A headline earlier this year from the Beaverton, a satirical publication, reads: “Poll finds 100% of liberal voters would vote NDP if they thought it had a chance at winning.”
While the number may not be wholly accurate, there’s no question that strategic voting — casting one’s vote for a more popular party to prevent another party from winning the election rather than voting for preferred candidates — has a strong influence on modern Canadian elections. A Leger poll conducted after the 2019 election showed that 43 per cent of Liberal party voters took considerations of strategic voting into account, and 46 per cent of respondents who voted for the Liberal party considered voting for the New Democratic Party (NDP) at one point. The poll showed that Conservative party voters were less likely to consider strategic voting.
The effects of strategic voting are felt on the more crowded left side of the nation’s political spectrum, with the Liberal Party of Canada (LPC) and the NDP consistently seeing voter shares in double digits. A result of this is NDP supporters deciding before an election to make the “smart” choice and voting for the LPC in order to prevent a Conservative-led government, rather than voting with their conscience. But the case for doing so Sept. 20 is weaker than it was in the previous two elections.
In 2015, Canadians were introduced to new Liberal leadership that inspired hope for some sort of change. Meanwhile, the Conservative party struggled with leadership that was past its days of inspiring much of anything. But after six years of Justin Trudeau’s administration, that hope has dried up for many.
There are a number of broken campaign promises people will cite when discussing Justin Trudeau — implementing a national pharmacare plan, meaningful action toward Indigenous reconciliation, a more balanced budget — but key for NDP supporters were his assurances that the 2015 election would be the final first-past-the-post federal election.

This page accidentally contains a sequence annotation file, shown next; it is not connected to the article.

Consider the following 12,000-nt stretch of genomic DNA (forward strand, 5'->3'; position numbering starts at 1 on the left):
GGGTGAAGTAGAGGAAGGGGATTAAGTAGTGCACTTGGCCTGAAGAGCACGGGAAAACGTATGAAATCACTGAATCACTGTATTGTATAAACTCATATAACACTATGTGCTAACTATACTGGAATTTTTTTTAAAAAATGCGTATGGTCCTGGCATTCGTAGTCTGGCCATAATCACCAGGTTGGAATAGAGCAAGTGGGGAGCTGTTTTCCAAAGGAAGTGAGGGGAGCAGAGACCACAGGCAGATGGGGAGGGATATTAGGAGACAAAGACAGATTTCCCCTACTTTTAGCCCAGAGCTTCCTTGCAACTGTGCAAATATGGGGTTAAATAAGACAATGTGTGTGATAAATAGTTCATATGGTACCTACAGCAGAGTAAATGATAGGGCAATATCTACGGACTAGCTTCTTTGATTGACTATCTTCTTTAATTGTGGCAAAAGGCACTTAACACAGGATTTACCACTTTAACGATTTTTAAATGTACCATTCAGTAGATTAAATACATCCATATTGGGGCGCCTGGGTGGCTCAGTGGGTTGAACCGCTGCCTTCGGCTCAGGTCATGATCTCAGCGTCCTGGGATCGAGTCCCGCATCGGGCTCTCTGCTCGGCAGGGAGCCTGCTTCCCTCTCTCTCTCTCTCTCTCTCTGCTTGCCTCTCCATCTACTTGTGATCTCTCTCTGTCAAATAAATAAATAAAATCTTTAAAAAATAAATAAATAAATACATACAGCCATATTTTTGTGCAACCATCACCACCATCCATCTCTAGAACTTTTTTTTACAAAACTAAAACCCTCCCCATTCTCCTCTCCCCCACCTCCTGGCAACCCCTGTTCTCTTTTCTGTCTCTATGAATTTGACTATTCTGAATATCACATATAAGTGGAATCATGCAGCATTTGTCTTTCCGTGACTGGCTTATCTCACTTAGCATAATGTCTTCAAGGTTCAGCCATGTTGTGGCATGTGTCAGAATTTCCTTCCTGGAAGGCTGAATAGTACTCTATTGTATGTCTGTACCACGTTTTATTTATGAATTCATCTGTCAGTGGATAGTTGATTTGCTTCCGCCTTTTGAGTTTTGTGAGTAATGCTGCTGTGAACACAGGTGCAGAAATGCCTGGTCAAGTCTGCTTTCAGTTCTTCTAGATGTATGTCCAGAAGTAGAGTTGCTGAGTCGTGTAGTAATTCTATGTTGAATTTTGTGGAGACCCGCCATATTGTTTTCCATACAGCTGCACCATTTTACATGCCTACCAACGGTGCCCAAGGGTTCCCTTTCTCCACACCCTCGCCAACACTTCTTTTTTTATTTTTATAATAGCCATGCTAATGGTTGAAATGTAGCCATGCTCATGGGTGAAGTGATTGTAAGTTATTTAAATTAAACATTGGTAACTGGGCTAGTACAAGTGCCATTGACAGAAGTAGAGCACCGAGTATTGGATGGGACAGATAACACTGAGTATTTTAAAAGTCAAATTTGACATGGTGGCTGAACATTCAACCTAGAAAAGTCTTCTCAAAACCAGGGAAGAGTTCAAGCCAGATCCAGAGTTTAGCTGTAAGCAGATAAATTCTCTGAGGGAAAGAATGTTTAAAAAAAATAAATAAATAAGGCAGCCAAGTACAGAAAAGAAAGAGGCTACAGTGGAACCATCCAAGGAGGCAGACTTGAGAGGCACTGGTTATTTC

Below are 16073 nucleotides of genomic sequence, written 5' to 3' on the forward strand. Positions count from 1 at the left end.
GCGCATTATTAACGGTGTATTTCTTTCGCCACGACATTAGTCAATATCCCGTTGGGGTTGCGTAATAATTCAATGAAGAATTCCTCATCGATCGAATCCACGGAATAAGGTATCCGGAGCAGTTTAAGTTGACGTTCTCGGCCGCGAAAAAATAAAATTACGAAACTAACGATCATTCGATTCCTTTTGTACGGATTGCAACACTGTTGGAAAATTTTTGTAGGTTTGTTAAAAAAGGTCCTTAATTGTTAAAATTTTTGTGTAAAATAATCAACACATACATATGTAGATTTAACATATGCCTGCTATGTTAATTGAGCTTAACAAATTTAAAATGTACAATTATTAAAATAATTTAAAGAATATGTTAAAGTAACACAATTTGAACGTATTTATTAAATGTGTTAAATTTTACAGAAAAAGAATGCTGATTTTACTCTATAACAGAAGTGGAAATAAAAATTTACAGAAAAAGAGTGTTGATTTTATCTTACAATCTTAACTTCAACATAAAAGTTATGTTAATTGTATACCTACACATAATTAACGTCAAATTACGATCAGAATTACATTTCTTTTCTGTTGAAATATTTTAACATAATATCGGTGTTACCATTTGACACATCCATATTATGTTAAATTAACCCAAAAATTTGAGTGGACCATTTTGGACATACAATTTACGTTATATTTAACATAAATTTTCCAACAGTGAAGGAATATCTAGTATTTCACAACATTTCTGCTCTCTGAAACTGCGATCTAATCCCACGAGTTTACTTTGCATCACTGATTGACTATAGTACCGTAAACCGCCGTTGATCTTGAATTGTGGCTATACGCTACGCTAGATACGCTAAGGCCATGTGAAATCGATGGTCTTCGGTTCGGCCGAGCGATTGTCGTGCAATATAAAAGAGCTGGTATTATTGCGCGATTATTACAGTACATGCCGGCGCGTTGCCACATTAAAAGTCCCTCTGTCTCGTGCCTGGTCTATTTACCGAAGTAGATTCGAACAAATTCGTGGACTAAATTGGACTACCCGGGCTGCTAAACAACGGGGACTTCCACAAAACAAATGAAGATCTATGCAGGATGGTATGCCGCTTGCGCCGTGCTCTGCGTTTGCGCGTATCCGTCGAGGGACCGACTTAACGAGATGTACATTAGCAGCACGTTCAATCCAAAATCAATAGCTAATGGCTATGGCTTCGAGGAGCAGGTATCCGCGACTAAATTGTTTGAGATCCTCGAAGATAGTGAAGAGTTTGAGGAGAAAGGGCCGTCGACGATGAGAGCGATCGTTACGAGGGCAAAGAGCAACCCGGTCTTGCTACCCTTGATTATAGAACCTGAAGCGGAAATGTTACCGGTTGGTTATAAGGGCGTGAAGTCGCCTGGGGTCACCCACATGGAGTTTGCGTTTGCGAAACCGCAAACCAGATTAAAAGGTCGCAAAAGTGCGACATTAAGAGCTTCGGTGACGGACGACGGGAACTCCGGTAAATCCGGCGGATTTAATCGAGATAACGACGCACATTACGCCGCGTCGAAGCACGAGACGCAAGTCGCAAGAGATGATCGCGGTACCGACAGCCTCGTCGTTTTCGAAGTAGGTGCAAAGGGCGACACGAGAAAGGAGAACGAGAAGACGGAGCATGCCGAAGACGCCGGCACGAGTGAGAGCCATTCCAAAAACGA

There are two systems that have been discussed by the federal parties in recent years: the NDP’s favoured mixed-member proportional system — which, put somewhat reductively, would generally result in the number of seats in the House of Commons distributed to a party being more affected by their share of the popular vote — and a preferential voting system that Trudeau and the Liberals have expressed past interest in, which would likely see a stronger NDP vote given most Liberal voters list the NDP as their second party of choice.
Unfortunately, the Liberal government has abandoned any plans for such reform. With hopes for election reform shattered under the leadership of the LPC, as well as a number of other promises broken, the “second-best choice” the Liberal party has represented to many in the past may look a lot more like the “lesser of two evils” in 2021 — and fresh Conservative party leader Erin O’Toole might make the margin between the two from the left’s perspective even slimmer.
Despite painting his Conservative leadership race rival Peter MacKay as too liberal and touting rhetoric about “taking Canada back,” since becoming leader O’Toole has proved to be something of a bulwark against any drift further right by his party.
While he wouldn’t be mistaken for a Liberal, O’Toole has expressed beliefs and policy plans that one might expect from the more “progressive” parties: he’s brandished a decent climate plan, is pro-choice and has directly spoken against the more radical elements of his party.
It’s clear he understands the Conservative party must cater to a wider portion of the Canadian population than only the firmly right — an understanding which is likely to at least somewhat influence how his party chooses to govern should they win the election.
Such a leader takes a lot of the bite out of the LPC’s fear-mongering against a Conservative party they would like to paint as being far-right and takes a lot of danger out of left-wing voters’ worst fears about a Conservative government.
Say Canadians who align more with the NDP than Liberals vote with their hearts this election. After bleeding votes the previous two elections, the idea of a strong enough turnaround to become the official opposition — let alone forming a government — is far-fetched. Still, at worst, the country would be governed by a Conservative minority under O’Toole, and at best, a recovering NDP could get on a path back to the highs of 2011 within the next few elections.